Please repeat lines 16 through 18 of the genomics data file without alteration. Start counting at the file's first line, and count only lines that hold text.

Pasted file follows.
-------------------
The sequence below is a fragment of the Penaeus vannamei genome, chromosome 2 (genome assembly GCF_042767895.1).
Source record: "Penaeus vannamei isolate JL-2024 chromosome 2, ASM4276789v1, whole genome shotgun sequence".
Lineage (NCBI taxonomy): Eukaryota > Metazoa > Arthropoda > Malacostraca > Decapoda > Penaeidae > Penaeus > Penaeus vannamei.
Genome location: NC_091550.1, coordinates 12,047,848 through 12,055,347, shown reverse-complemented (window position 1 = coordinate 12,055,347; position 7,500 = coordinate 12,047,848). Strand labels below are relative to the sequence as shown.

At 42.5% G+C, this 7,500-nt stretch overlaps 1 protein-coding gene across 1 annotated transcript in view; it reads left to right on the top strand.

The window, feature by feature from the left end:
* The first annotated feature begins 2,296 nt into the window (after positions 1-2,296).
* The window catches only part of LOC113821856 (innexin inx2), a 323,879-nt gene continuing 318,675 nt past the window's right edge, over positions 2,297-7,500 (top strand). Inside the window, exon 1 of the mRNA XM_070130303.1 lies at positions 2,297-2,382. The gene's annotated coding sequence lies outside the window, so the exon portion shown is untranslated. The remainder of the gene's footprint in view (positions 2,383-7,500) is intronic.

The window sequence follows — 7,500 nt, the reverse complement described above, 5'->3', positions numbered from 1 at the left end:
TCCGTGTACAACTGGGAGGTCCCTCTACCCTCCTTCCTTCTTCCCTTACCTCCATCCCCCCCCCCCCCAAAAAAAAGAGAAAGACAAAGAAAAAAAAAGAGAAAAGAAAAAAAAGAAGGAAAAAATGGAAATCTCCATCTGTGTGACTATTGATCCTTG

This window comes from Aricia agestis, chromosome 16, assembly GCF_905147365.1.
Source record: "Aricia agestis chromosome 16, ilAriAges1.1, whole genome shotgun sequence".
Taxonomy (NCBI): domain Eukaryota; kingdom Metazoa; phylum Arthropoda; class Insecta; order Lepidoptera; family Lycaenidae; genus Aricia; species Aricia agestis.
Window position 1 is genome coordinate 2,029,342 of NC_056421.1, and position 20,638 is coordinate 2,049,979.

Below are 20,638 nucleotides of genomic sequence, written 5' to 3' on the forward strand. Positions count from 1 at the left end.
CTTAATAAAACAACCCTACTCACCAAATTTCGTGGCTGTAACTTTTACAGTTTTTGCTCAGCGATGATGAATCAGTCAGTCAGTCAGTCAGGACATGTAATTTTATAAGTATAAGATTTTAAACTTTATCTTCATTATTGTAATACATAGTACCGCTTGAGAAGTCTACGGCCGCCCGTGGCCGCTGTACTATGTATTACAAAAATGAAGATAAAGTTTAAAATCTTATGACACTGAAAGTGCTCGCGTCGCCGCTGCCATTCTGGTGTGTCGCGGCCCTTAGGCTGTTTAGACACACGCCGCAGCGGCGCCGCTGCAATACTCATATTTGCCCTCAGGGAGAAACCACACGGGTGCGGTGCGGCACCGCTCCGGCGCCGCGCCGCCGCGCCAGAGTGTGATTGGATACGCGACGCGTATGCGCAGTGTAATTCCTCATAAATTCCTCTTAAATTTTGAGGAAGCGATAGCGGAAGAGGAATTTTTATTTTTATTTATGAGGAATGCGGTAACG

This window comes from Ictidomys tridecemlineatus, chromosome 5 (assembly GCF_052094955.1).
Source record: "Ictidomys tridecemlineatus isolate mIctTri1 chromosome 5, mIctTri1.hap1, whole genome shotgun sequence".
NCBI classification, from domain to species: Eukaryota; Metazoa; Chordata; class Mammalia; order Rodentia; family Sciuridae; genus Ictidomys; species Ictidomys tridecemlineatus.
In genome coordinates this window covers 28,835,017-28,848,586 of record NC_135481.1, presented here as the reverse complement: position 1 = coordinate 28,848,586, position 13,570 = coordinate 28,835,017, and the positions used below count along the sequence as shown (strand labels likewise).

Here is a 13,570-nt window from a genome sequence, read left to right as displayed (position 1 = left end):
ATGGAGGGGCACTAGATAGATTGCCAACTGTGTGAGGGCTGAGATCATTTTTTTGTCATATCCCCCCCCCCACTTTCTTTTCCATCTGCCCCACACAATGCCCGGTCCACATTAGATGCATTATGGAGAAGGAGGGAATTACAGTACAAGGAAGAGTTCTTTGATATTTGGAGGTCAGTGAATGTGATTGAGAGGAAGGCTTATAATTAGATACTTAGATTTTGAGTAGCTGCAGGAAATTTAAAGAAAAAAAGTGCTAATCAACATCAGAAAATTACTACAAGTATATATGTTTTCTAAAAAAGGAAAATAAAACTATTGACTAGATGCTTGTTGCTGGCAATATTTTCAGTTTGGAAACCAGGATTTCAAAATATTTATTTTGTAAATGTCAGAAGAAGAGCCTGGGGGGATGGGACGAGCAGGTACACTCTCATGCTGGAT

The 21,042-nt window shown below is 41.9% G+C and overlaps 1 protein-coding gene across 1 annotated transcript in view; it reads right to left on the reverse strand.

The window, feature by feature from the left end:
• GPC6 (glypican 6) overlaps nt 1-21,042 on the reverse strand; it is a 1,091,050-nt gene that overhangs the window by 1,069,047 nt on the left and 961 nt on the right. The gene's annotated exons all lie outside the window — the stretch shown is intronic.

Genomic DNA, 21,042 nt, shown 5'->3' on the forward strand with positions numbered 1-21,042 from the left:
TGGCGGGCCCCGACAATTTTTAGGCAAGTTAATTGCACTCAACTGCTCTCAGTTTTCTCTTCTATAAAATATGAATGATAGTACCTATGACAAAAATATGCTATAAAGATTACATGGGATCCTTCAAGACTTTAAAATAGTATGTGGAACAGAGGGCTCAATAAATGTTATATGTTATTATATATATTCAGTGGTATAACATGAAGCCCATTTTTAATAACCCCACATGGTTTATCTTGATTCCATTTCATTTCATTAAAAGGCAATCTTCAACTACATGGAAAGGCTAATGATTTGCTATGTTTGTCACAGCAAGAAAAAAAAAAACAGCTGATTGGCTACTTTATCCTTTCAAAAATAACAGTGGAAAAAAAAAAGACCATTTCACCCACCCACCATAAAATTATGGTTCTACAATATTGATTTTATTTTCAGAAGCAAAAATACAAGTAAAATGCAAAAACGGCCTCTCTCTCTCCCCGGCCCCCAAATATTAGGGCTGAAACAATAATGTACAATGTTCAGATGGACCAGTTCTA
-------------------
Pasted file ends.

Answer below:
CTTAATAAAACAACCCTACTCACCAAATTTCGTGGCTGTAACTTTTACAGTTTTTGCTCAGCGATGATGAATCAGTCAGTCAGTCAGTCAGGACATGTAATTTTATAAGTATAAGATTTTAAACTTTATCTTCATTATTGTAATACATAGTACCGCTTGAGAAGTCTACGGCCGCCCGTGGCCGCTGTACTATGTATTACAAAAATGAAGATAAAGTTTAAAATCTTATGACACTGAAAGTGCTCGCGTCGCCGCTGCCATTCTGGTGTGTCGCGGCCCTTAGGCTGTTTAGACACACGCCGCAGCGGCGCCGCTGCAATACTCATATTTGCCCTCAGGGAGAAACCACACGGGTGCGGTGCGGCACCGCTCCGGCGCCGCGCCGCCGCGCCAGAGTGTGATTGGATACGCGACGCGTATGCGCAGTGTAATTCCTCATAAATTCCTCTTAAATTTTGAGGAAGCGATAGCGGAAGAGGAATTTTTATTTTTATTTATGAGGAATGCGGTAACG

This window comes from Ictidomys tridecemlineatus, chromosome 5 (assembly GCF_052094955.1).
Source record: "Ictidomys tridecemlineatus isolate mIctTri1 chromosome 5, mIctTri1.hap1, whole genome shotgun sequence".